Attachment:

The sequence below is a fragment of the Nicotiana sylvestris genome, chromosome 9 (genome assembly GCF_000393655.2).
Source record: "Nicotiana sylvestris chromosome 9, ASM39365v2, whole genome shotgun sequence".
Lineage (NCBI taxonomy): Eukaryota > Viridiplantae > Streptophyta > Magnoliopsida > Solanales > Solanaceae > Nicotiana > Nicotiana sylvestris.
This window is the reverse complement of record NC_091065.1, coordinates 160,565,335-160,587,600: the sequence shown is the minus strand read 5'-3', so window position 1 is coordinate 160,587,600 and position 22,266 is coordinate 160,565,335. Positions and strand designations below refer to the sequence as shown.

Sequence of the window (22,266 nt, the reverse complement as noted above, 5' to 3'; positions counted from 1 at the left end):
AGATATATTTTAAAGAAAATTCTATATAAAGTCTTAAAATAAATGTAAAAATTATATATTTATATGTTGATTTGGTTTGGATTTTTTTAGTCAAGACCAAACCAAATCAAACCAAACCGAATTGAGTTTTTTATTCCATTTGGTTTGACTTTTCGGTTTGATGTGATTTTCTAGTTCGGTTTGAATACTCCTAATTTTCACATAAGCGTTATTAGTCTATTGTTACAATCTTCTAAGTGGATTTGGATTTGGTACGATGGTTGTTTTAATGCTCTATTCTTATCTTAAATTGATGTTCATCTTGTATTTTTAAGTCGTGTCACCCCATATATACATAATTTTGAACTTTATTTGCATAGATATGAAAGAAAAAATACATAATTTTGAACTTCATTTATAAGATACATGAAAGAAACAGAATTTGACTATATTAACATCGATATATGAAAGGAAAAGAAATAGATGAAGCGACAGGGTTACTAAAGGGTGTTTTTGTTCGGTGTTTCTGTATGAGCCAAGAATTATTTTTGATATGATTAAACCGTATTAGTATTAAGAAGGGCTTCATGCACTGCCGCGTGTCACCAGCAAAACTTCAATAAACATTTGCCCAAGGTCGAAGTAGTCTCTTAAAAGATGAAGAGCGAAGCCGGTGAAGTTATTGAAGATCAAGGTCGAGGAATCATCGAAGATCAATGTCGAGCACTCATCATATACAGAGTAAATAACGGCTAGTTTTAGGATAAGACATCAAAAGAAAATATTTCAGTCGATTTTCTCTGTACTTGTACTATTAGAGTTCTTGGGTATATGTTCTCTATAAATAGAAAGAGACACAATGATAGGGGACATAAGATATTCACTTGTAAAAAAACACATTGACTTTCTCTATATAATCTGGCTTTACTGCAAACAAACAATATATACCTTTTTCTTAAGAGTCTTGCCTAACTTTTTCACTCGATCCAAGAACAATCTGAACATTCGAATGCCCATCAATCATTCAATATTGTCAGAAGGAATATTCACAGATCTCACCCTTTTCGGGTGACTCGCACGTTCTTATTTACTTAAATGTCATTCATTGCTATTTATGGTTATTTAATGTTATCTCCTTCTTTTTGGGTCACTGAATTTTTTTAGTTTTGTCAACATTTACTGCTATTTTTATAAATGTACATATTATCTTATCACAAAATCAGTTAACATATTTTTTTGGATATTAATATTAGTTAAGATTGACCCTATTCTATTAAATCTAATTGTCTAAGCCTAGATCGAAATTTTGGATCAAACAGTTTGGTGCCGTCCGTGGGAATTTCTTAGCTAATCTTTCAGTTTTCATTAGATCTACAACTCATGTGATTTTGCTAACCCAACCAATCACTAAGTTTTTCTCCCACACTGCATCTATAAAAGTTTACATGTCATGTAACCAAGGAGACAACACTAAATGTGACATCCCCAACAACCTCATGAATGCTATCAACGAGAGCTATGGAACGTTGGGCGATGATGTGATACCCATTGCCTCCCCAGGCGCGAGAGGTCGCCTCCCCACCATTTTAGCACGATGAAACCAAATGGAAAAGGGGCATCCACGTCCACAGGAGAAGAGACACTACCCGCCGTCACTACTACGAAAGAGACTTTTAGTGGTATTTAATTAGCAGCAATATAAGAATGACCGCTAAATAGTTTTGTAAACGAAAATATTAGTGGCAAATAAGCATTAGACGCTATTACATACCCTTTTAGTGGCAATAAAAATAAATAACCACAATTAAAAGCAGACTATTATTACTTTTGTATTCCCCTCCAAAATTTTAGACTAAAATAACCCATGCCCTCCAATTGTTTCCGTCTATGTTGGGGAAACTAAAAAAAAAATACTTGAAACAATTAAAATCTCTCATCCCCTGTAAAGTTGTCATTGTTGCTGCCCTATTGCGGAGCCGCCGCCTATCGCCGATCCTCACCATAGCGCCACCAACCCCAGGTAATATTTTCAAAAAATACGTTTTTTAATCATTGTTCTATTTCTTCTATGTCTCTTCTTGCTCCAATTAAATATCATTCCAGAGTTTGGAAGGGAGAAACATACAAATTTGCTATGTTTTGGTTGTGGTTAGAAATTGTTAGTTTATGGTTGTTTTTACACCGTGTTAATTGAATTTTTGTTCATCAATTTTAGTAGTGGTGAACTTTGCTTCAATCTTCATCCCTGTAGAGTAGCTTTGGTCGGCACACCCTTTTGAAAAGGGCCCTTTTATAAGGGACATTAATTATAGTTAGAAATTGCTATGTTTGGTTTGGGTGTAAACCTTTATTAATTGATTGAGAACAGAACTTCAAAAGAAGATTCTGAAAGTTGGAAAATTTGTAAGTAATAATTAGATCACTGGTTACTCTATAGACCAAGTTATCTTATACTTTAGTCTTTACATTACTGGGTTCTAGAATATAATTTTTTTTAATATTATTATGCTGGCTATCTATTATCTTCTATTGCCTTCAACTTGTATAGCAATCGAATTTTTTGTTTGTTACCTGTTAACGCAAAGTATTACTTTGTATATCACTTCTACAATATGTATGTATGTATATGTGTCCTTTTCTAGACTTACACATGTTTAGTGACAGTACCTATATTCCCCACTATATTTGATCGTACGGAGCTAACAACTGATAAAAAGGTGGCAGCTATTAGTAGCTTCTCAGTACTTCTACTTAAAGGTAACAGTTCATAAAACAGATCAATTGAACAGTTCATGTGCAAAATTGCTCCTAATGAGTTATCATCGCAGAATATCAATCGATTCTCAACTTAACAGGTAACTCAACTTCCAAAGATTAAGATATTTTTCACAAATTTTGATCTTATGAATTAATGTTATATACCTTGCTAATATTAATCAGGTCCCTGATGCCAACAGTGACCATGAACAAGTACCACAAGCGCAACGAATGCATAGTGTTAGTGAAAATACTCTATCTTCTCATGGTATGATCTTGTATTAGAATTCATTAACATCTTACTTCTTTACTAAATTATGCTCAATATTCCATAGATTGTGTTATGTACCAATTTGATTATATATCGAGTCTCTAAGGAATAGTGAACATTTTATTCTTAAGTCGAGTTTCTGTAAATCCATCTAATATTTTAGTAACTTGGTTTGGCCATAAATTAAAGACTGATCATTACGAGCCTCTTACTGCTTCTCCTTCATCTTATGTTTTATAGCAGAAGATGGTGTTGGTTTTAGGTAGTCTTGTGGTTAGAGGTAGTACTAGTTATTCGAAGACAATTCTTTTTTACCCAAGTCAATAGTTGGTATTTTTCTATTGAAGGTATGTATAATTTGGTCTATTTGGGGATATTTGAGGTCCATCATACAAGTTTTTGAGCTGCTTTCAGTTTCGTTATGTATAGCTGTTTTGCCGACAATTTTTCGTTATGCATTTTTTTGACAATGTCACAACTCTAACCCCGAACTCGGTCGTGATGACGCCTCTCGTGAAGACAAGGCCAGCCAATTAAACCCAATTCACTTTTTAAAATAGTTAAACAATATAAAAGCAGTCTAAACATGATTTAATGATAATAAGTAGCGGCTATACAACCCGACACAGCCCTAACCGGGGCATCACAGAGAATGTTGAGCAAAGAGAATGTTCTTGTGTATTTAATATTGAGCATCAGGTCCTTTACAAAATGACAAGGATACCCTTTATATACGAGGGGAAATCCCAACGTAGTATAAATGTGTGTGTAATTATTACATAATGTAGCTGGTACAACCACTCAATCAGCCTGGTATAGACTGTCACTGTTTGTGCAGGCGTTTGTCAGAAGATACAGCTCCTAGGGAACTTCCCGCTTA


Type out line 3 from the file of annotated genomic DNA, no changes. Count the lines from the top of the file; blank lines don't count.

Lineage (NCBI taxonomy): Eukaryota > Viridiplantae > Streptophyta > Magnoliopsida > Solanales > Solanaceae > Nicotiana > Nicotiana sylvestris.